Corporate Governance In Development: The Experiences Of Brazil, Chile, India, And South Africa

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Charles Pennington Oman, Center for International Private Enterprise
OECD Development Center, Jan 1, 2003 - Political Science - 248 pages
Poor corporate governance can have significant implications for the lives of ordinary people, whether in the most highly developed countries or in developing world, as illustrated by recent failures at Enron and WorldCom. This publication, based on case studies in Brazil, Chile, India, and South Africa, illustrates the importance of good corporate governance in developing countries, in helping to increase financial capital to firms and to achieving sustained productivity growth. However, its value cannot be considered in isolation, since financial sector measures are required to strengthen the banking sector and financial institutions as a whole, as well as focusing on competition policy and reforms of sector-specific regulatory practices.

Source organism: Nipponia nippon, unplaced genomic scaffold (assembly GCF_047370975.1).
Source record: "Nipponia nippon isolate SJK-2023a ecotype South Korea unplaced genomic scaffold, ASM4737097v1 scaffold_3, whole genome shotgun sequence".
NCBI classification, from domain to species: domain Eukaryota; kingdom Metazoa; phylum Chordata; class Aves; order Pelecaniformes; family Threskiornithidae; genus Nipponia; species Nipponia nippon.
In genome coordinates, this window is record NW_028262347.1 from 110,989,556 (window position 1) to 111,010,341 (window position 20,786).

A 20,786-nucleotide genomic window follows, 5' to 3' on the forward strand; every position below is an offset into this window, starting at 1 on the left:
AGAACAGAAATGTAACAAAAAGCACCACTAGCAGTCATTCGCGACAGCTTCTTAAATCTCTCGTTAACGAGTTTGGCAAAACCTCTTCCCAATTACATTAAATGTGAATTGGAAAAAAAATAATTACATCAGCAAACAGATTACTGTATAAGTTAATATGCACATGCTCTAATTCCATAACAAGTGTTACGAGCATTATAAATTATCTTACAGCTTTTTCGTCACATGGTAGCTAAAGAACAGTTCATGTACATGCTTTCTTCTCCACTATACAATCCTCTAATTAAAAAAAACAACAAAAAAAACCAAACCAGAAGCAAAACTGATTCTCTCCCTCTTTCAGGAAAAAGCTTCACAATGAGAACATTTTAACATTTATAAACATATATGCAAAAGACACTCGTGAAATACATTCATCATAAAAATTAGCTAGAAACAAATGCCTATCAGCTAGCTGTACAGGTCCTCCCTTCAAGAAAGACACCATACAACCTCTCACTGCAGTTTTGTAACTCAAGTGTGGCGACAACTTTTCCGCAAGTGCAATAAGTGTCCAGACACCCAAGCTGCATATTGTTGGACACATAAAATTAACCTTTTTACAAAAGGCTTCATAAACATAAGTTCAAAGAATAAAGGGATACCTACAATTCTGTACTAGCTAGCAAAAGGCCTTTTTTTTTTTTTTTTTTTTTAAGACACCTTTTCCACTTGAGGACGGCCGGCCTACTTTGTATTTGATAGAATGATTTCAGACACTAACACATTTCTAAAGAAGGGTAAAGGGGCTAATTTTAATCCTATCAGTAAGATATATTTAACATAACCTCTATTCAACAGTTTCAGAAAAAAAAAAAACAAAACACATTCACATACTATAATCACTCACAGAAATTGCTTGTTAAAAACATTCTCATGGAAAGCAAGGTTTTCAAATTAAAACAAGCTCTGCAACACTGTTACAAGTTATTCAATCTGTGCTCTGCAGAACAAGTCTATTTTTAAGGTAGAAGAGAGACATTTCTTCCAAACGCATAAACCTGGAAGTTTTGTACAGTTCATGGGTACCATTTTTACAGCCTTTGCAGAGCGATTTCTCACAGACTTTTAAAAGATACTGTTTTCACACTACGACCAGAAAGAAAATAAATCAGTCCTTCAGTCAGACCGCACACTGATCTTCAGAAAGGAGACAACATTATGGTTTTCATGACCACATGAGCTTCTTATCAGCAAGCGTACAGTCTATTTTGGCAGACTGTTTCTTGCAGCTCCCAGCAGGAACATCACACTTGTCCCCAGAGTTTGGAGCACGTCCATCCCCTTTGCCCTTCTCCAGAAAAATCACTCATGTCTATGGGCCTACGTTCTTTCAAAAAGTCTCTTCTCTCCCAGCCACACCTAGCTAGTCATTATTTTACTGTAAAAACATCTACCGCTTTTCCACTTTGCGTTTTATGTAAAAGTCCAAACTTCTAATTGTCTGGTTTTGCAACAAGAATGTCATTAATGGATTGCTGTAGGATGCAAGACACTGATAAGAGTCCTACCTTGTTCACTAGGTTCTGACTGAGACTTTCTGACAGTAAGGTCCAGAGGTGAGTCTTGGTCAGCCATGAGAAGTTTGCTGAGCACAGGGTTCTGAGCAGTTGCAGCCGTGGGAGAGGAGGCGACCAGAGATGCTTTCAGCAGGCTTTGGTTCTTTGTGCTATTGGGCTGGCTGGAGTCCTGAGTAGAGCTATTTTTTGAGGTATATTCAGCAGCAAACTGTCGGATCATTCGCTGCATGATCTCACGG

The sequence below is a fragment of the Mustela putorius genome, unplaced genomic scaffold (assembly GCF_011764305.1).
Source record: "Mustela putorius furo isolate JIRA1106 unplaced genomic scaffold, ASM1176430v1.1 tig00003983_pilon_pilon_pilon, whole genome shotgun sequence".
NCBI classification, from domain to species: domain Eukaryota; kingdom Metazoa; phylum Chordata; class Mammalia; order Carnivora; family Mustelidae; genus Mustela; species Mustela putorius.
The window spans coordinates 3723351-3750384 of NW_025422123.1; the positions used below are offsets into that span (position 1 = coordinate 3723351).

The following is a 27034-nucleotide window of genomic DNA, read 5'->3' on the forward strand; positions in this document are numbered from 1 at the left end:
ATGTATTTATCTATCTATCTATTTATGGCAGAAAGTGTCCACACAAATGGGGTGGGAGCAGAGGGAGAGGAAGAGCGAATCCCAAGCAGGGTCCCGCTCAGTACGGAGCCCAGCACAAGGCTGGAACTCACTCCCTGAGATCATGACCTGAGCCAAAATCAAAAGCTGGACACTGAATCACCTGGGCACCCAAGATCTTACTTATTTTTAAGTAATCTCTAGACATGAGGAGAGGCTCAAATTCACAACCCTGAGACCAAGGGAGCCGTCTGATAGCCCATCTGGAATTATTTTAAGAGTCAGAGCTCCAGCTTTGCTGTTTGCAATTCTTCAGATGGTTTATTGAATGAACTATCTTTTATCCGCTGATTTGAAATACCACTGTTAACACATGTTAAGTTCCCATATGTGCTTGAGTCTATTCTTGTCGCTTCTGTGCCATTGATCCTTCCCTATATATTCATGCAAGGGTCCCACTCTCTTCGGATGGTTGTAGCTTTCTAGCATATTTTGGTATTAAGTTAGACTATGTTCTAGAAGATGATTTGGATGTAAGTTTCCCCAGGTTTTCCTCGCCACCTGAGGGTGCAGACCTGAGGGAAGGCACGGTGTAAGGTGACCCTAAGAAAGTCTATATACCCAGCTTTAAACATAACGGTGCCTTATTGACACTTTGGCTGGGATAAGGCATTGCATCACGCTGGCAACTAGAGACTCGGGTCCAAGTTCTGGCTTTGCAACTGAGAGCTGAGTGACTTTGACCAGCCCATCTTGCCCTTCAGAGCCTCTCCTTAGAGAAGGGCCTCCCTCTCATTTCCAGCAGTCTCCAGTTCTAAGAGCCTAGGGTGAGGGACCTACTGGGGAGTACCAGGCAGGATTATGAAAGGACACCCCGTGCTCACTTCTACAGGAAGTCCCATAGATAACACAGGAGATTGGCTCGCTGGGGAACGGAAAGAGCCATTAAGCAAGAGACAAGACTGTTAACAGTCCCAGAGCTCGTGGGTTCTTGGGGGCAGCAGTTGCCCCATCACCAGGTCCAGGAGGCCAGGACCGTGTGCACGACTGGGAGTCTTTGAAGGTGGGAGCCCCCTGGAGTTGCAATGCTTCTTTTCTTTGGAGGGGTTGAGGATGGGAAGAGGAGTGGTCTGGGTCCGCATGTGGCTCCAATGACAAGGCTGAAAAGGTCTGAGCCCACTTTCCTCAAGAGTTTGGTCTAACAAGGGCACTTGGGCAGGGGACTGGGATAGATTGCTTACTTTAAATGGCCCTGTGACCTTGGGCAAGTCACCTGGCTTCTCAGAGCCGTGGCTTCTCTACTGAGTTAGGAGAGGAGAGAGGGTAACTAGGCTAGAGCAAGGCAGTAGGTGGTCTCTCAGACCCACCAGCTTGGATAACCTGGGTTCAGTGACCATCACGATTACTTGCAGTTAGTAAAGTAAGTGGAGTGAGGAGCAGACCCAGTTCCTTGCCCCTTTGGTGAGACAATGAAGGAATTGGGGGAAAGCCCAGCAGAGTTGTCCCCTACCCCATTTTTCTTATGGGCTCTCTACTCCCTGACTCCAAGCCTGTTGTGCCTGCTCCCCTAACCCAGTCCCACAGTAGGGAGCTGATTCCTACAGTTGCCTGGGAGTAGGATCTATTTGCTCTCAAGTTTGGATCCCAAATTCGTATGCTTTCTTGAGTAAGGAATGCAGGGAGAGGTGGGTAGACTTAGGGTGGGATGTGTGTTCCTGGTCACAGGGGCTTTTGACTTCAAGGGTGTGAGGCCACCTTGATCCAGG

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About the author (2003)

Oman was one of Britain's foremost historians.

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